It's really telling that some of the people most undermining gender as a system of oppression are so shat on by TERFs as well as feminists. The strategy to separate us works.
Feminism _must_ keep a path open for men to exit both toxicity ... and being men. And it must allow people to become men without forcing them to adopt toxicity to fit in.
@jellal As awful as the usual people advancing the "attack helicopter" meme are, they have a point. Identify-as is not a useful basis for understanding gender.
@aredridel How do you mean? I think identify-as is how we should understand gender, because it's so personal. I think the key is in recognizing that 'identifying as' means relating to your own personal, fluid concept of woman-/manhood in a certain way - and that you're NOT relating to a social, static concept of woman-/manhood.
@jellal I think it's a corruption of identify-with. How we construct who we are relies on recognizing likeness with others. While it's personal, I actively think it is not really individual.
I also think that has made it harder to see "I don't like how society treats me" and "I don't like how I relate to my body" and "I don't like how others relate to me and my body". I think identify-as actually leads toward static, as it doesn't really allow for discussing the social construction.
@aredridel So you think that, because "identifying as" discourse throws all feelings of "I don't like how society treats me" and "I don't like how I relate to my body" and "I don't like how others relate to me and my body" on one big pile and makes it hard to discuss the differences between those feelings and the related issues? Am I understanding you correctly?
If so, what do you think would be a better way to discuss being transgender that respects all those different feelings?
@jellal I mean, to some degree, I don't particularly respect them except in that they're a feeling people have. But I think that if people actually look deep and find the causes, the beliefs and behaviors that reinforce the feelings, there's something else there.
While there's huge room for coaxing people along their path and validation is a tool in that box, I don't see validation of feelings like that as a categorical good.
@jellal I think validation as an end goal is _deeply_ harmful to movement-building and one of the most easily coopted things ever.
@aredridel Agreed. I'm not against people transitioning medically, but sometimes I wonder whether the wish to transition medically doesn't come from the deep-seated belief that you need to have a certain body to be a certain gender "for real". I wonder whether, in the future, fewer trans people choose to transition medically because of changing views on gender.
@jellal I can only hope. Or, I hope, that some of the vision in the Xenofeminism Manifesto comes to pass. May a thousand sexes bloom.
Though realistically, humans can only deal with like ... seven-ish categories without kinda taxonomizing them. And I think gender is and always been non-binary to that fashion. We just don't usually name it, but we totally respond to people like that.
@jellal Also, I wonder how many more might transition because it sounds like fun. Or like a change.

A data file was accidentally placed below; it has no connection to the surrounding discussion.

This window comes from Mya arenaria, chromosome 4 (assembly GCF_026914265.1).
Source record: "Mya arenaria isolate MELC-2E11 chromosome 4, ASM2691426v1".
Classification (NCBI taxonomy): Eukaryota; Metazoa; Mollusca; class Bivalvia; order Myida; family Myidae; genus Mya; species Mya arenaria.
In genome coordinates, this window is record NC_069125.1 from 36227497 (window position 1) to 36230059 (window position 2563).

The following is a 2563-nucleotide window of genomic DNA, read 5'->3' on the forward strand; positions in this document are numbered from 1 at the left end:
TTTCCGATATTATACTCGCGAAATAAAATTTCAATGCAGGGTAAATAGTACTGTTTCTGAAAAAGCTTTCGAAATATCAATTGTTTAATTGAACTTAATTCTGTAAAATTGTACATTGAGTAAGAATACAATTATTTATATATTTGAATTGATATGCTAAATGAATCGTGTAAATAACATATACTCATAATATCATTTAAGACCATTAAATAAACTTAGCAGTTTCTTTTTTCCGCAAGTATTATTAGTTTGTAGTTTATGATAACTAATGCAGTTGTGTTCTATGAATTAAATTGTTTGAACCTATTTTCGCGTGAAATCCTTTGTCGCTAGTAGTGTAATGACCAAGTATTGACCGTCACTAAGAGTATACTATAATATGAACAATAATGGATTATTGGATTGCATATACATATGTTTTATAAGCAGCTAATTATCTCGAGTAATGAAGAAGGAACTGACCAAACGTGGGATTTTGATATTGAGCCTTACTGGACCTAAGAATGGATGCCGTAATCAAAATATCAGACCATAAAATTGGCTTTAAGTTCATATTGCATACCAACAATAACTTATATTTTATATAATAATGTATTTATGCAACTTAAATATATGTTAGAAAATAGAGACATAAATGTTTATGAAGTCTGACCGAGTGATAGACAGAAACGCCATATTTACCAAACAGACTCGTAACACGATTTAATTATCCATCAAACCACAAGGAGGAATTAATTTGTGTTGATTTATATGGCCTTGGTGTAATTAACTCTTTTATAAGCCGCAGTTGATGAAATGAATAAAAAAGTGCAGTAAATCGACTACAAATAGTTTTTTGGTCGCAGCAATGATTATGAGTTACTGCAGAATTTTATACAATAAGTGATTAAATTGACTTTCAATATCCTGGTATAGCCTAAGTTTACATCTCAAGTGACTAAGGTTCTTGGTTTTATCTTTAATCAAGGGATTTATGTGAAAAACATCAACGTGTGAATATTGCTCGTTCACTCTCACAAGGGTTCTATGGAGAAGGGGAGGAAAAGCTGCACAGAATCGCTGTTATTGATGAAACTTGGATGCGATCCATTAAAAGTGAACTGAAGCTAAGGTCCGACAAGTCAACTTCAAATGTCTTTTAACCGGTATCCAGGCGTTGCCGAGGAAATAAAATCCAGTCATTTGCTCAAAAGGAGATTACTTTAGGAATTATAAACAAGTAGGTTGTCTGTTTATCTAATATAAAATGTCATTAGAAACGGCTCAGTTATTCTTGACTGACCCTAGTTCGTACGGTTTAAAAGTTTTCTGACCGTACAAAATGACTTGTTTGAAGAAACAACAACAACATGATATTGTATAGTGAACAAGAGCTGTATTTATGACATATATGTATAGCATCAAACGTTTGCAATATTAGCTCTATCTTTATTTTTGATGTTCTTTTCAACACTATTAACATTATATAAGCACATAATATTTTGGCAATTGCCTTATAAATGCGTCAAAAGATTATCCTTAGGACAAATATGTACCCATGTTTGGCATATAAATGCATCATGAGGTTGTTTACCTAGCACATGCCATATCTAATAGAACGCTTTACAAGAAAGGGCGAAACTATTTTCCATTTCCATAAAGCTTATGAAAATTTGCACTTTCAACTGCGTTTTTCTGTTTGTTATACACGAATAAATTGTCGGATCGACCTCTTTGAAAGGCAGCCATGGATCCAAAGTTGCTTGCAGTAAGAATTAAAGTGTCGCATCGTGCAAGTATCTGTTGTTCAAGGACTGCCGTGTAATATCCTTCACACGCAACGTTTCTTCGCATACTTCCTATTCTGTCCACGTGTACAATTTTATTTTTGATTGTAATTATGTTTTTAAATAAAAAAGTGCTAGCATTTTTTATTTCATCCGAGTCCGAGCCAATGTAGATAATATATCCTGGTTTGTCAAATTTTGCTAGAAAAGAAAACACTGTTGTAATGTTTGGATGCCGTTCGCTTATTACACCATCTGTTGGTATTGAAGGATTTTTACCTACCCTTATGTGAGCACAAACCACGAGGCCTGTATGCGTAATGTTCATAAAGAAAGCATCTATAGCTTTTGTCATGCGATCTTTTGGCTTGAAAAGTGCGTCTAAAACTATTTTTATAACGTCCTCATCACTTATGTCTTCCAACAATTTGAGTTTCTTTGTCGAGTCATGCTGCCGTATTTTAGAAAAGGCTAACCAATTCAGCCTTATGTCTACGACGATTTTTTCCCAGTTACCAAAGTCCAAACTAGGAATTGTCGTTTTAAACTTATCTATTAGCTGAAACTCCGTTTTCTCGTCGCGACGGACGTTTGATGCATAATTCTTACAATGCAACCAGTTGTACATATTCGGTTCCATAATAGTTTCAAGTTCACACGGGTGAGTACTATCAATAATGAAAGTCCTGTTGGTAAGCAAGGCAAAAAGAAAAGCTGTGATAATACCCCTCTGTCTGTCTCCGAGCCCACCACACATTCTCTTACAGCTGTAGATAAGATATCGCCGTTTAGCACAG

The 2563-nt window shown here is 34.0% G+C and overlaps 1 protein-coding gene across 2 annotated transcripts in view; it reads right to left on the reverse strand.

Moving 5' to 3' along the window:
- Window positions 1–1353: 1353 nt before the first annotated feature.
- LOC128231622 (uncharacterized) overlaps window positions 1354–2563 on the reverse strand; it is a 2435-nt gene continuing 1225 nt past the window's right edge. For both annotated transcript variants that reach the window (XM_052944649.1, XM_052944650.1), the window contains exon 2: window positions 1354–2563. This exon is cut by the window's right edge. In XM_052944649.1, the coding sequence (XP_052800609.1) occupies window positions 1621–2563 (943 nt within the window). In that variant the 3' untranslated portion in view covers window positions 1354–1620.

(To some degree, I did this. And I find it a deeply rare thing.)
@aredridel Yeah, I wonder. I've heard of it once before, but that was a story by a former sex addict... and he was pretty disparaging about LGBTQ people.
But yeah, for my own personal transition, I've got some weird influences. Lesbian friends as a teen. Lots of identification-with them. Growing up in a culture of relatively rugged women (and men, but that is less distinct from the outer culture). And a lot of non-toxic men in my life, who I _didn't_ end up identifying with (but love just the same)
@aredridel May I ask, how do you think that played into your transition? I'm genuinely curious; I've always understood the choice to transition as a very personal thing, something not easily influenced by... idk, lesbian friends and rugged (wo)men.
@jellal I mean, I'm a big, fat, loud, mohawk-wearing woman. Womanhood as the world sees it fits me poorly, just like those people I've patterned myself after.
The women I looked up to, my role models? Carpenters, painters, machinists, artists, gardeners, ranchers. In so many ways, I let myself be like them.
At the same time, I kept some of my quietly bookish masculinity. I kept a lot of my pre-transition self.
@jellal At the same time, this was the 90s. There was a fence around womanhood, and the skinny gentle bookish boy with the long beard wasn't playing on that team. Allowed to hang out, but not on the team. Transition in a lot of ways felt like joining the team, and doing the training needed to do so.
@aredridel Ohhhh I see, that makes sense... ^^ thanks for answering
If anything I've learned that telling my story is interesting because I was in fact brought up differently. Really differently.
@aredridel Yeah, absolutely. Especially different from a sheltered Christian kid like me, lol.
@jellal Heh, yeah. I'm trying to imagine how that looks where you are. It's so different!
Rural Colorado, USA vs Netherlands; Christian vs Athiest-humanist; Unschooler vs (I assume) normal school traditions there. I've enjoyed a lot of what you post because I can _see_ how different the frame is.
@aredridel Really? Dang, I didn't realize it was that apparent. '^^ Do you have any examples? I'm pretty curious to where my background shines through so clearly.
@jellal I mean, Christian has been mentioned specifically a couple times. Netherlands is in your profile; Unschooling is rare enough in general and especially in Europe as to be able to be assumed.
@aredridel Hm, all true. Hadn't even heard of unschooling before you mentioned it, hehe.
@aredridel By the way, can I just say how much I'm enjoying this conversation? Your thoughts are really interesting. ^^
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